Scott Barrett's Week 13 DFS Breakdown


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Scott Barrett's Week 13 DFS Breakdown

TLDR (Too Long, Didn’t Read)

Basically, I’m pretty sure this slate comes down to the following question: “Dalvin Cook or Derrick Henry?” Because that is such an important question to answer, I’m still trying to figure out my best answer. Hopefully I’ll have something definitive for you tomorrow in the update. I’m going to leave them off the chart for now. Just know at least one of them would probably be somewhere around the top. But, here’s everyone else:

All of this is subject to change. For instance, if Gaskin is out, you would completely ignore him and bump up the other salary-saver RBs. If Tua Tagovailoa is starting, you’d take off Ryan Fitzpatrick and DeVante Parker. If Darnell Mooney and Allen Robinson are reportedly fine, Anthony Miller would drop a sizable distance. If Robinson is not fine, he’d get a bump down. I’ll have all of these notes in the update.

Also, note that this chart is sorted basically by the best value plays. So, that doesn’t mean Davante Adams is a bad play. It’s just hard to pop as a top value-play at $9,000. So, really, you should be using this chart as a means of getting value into your lineup so you can afford potential slate-busters like Adams, Henry, Cook, etc.

And as you can see, there’s really a ton of value this week. That only makes the “Dalvin Cook vs. Derrick vs. neither (James Robinson?)” argument all the more important.

And, lastly, remember lineup construction is just as important as knowing who to play. Justin Jefferson is a great play, but he just missed the cut. Are you playing Kirk Cousins? You’d probably want Jefferson in those lineups.


Aaron Rodgers, QB, Green Bay Packers

[DK: QB5, FD: QB3]

Rodgers has been an absolute monster this season, ranking as PFF’s highest-graded QB (93.1). He also ranks 2nd (behind only Kyler Murray) in fantasy points per dropback (0.66). He’s scored at least 22.5 fantasy points in 9 of 11 games, and ranks 4th among all slate-eligible QBs in FPG (23.9). He has what looks like a tough matchup on paper, but it’s only tough on paper. Adjusted for strength of schedule, Philadelphia is giving up the 11th-most FPG to opposing QBs (+0.8), and they may also be without top CB Darius Slay (calf) this week. Behind the 3rd-highest implied point total of the slate (28.5), Rodgers is a massive value as just the 5th-most expensive QB on the slate on DraftKings ($6,500), $700 cheaper than his average since Week 6. For good reason he’s our top QB value on both sites according to our projections.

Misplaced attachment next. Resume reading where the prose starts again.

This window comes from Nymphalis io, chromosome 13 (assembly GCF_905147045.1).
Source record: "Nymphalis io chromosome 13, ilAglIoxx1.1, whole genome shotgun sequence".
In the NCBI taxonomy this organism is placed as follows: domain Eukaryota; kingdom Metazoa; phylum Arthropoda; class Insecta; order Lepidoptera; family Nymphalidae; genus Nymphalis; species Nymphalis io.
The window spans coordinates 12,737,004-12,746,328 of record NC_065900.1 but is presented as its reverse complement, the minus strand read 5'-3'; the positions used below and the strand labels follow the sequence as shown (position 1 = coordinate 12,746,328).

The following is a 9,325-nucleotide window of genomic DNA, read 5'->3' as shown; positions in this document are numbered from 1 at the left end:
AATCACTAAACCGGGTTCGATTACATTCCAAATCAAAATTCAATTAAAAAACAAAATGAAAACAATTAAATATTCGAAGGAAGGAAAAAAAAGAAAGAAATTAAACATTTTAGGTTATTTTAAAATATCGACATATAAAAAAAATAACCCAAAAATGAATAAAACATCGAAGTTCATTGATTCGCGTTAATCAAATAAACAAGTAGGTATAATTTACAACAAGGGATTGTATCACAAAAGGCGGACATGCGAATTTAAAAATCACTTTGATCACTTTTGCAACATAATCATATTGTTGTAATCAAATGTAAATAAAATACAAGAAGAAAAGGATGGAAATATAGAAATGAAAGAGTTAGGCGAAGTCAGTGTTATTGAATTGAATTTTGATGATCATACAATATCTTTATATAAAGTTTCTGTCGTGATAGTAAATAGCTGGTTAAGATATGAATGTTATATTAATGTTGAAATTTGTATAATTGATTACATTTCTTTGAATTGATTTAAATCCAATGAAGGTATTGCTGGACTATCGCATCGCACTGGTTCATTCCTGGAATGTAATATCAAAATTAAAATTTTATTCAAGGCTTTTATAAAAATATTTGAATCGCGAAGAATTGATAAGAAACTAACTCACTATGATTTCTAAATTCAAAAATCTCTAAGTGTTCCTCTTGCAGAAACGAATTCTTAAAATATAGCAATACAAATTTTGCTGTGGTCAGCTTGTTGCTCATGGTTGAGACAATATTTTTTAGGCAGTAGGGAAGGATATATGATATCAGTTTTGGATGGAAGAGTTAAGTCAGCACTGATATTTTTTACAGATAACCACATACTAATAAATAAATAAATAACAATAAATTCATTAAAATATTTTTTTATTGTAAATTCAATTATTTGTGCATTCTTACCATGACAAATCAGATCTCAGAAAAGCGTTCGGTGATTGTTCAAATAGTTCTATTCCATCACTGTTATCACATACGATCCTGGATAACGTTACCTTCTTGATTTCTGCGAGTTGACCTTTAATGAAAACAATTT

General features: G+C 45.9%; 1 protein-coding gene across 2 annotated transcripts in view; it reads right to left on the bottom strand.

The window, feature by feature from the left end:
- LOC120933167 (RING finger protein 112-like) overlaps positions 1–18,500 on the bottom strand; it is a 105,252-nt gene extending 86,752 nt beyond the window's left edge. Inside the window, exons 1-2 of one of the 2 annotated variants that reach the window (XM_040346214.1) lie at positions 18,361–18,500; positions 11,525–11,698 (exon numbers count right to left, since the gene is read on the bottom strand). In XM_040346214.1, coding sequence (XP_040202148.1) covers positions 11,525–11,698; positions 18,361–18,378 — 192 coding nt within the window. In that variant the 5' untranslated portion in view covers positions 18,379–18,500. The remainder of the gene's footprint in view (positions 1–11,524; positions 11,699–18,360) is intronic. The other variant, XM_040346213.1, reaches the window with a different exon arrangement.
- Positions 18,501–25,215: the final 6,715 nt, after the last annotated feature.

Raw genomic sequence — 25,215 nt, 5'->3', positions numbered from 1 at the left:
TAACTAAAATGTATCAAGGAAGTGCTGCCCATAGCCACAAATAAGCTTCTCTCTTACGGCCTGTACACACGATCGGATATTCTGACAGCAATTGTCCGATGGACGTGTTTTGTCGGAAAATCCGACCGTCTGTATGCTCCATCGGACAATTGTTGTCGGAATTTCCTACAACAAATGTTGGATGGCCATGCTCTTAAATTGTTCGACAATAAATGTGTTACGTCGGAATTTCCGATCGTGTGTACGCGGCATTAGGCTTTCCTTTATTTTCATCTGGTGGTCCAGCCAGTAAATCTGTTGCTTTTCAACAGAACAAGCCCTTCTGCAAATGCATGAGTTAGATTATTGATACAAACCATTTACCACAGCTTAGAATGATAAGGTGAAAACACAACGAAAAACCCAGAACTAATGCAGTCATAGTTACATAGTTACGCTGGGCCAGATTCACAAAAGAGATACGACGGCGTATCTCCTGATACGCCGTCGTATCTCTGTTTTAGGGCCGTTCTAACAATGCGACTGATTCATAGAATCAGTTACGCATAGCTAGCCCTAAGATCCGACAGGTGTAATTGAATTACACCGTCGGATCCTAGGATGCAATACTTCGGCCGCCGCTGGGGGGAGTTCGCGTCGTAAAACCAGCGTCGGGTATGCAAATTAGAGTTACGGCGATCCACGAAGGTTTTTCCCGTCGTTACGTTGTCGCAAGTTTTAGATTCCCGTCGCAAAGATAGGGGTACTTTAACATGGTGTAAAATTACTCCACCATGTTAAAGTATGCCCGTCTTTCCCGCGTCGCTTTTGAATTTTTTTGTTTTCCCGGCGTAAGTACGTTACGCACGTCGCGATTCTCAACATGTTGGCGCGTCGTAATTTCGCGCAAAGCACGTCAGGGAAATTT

Kirk Cousins, QB, Minnesota Vikings

[DK: QB7, FD: QB12]

Here’s what Wes Huber had to say in The Bottom Line:

Not only has Kirk Cousins continued his dominance of man coverage schemes, he’s been one of the top five QBs in both fantasy and reality for well over the last month:

“Unfortunately for some, nowhere near enough attention is being paid to Cousins in DFS. I’ll admit that I’ll still need to see a bit more success from him when facing featured Cover 2, Cover 4, and Cover 6 defenses. But he has shown strides this season toward correcting those improper zone reads. The NFL recently recognized his work facing one of those defenses: